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The iconic symbol of Yosemite grandeur, Half Dome just begs to be climbed. Only 300 visitors per day are allowed on the seven-mile route to this granite landmark, and only 50 on the summit (permits are by lottery). People endure fatigue, altitude sickness, and dehydration in their determination to stand atop Half Dome’s broad 8,836-foot-high crown. Steel cables bolted into the granite assist climbers up the final 400 vertical feet, but the combination of high, open rock and metal fixtures makes this a lousy place to get caught in an electrical storm. And once the raindrops start falling, the rock becomes treacherously slick. Yosemite’s search and rescue team responds to 250 incidents each year–more than any other national park–and not surprisingly, Half Dome claims its share: thirteen deaths since the park was established.
Rescuers had to rappel 800 feet to recover the shattered remains of Japanese hiker Hirofumi Nohara, 37, who cartwheeled 1,200 feet down Half Dome’s sheer face into the granite ravine below after trying to squeeze past hikers ahead of him on the cables. Alas, the fatality didn’t surprise park employees, who’ve seen people do many stupid things to earn their “I climbed Half Dome” T-shirts. “We see people taking risks [to claim one] that they might not ordinarily take,” says ranger Scott Gediman. In 1985, five hikers defied signs of a pending storm and marched up Half Dome only to get blasted by lightning. in 2011, three hikers in three separate accidents fell to their deaths from Half Dome’s upper reaches; two had attempted the route when the cables were down, and they lost their footing on the wet granite. Before the lottery system hundreds of hikers would clog the cables on crowded weekends, making it impossible to make a fast exit when storms threaten. Says Gediman, “I’ve been on the cables when they were so packed with people I couldn’t move up and couldn’t move down–it became real dangerous.”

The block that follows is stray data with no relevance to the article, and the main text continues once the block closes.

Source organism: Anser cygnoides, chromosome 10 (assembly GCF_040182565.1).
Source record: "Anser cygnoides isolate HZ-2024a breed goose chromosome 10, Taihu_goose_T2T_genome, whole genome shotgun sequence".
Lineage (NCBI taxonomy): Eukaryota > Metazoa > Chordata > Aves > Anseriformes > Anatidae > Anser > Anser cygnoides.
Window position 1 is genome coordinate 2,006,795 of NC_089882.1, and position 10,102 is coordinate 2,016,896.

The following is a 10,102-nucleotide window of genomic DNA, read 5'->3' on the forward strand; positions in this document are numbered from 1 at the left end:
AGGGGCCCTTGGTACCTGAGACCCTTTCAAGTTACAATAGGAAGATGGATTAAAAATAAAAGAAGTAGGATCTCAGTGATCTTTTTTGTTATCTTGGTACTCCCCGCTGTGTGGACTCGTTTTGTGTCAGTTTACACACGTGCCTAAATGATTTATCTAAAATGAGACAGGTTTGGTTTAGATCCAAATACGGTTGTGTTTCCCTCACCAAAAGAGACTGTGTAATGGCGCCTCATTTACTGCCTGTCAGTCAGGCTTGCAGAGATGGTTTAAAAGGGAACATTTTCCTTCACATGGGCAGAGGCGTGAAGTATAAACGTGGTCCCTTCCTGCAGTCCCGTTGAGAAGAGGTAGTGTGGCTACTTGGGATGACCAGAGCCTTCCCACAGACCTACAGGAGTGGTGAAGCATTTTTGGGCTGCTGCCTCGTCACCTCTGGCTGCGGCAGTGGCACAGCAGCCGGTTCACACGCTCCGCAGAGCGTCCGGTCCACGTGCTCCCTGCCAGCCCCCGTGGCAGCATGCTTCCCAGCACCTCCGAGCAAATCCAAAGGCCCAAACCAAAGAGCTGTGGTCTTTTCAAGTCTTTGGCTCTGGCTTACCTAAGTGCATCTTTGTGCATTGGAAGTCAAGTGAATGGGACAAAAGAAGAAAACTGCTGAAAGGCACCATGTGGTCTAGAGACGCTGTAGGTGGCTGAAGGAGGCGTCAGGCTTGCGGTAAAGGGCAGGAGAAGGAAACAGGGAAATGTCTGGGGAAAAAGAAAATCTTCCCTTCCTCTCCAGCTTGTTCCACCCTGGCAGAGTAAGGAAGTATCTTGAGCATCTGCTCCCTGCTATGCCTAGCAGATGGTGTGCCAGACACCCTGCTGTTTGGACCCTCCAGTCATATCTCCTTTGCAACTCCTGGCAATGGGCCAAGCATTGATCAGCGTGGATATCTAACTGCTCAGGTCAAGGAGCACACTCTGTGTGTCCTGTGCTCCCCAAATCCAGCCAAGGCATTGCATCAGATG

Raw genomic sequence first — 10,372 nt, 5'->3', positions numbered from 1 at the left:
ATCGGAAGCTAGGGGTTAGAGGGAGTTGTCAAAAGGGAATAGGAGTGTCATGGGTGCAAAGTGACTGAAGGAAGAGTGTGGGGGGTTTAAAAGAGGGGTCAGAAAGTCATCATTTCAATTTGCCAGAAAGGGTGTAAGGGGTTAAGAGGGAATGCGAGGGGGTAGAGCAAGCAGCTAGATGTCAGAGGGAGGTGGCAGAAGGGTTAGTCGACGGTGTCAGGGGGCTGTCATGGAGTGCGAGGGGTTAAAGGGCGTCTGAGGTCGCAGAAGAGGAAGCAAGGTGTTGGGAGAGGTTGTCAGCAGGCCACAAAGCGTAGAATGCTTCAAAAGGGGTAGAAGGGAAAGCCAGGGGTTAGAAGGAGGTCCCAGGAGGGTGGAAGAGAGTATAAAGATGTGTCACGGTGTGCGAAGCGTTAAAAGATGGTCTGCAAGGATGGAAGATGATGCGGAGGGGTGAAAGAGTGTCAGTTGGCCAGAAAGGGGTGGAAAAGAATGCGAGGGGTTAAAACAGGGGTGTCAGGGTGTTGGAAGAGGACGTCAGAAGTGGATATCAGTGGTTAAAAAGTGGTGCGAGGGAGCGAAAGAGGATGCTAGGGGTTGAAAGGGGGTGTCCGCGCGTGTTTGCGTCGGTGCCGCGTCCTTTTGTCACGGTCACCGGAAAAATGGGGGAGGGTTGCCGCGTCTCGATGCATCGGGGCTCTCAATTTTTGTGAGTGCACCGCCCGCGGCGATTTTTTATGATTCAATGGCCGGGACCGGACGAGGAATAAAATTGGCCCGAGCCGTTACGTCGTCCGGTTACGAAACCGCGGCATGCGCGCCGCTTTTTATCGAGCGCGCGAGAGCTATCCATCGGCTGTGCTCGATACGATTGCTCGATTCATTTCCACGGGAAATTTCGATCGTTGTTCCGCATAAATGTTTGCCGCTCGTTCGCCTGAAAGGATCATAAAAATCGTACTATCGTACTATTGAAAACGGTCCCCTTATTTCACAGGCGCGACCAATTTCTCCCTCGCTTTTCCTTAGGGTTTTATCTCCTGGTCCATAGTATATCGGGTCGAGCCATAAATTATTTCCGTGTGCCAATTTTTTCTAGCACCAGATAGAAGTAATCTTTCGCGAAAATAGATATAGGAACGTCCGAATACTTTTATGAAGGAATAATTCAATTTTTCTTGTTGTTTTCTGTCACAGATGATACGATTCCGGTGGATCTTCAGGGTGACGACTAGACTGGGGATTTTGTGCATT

Assess your fitness level honestly: The Mist Trail is a rigorous hike. And leave early–no later than 5 a.m.–to give yourself the best shot at completing it. Hike on a weekday between late May and early October, a period when the cables have generally been installed. Assess the sky before you commit to the cables, and never climb them when the rock is wet: That’s when almost every fall from Half Dome has occurred.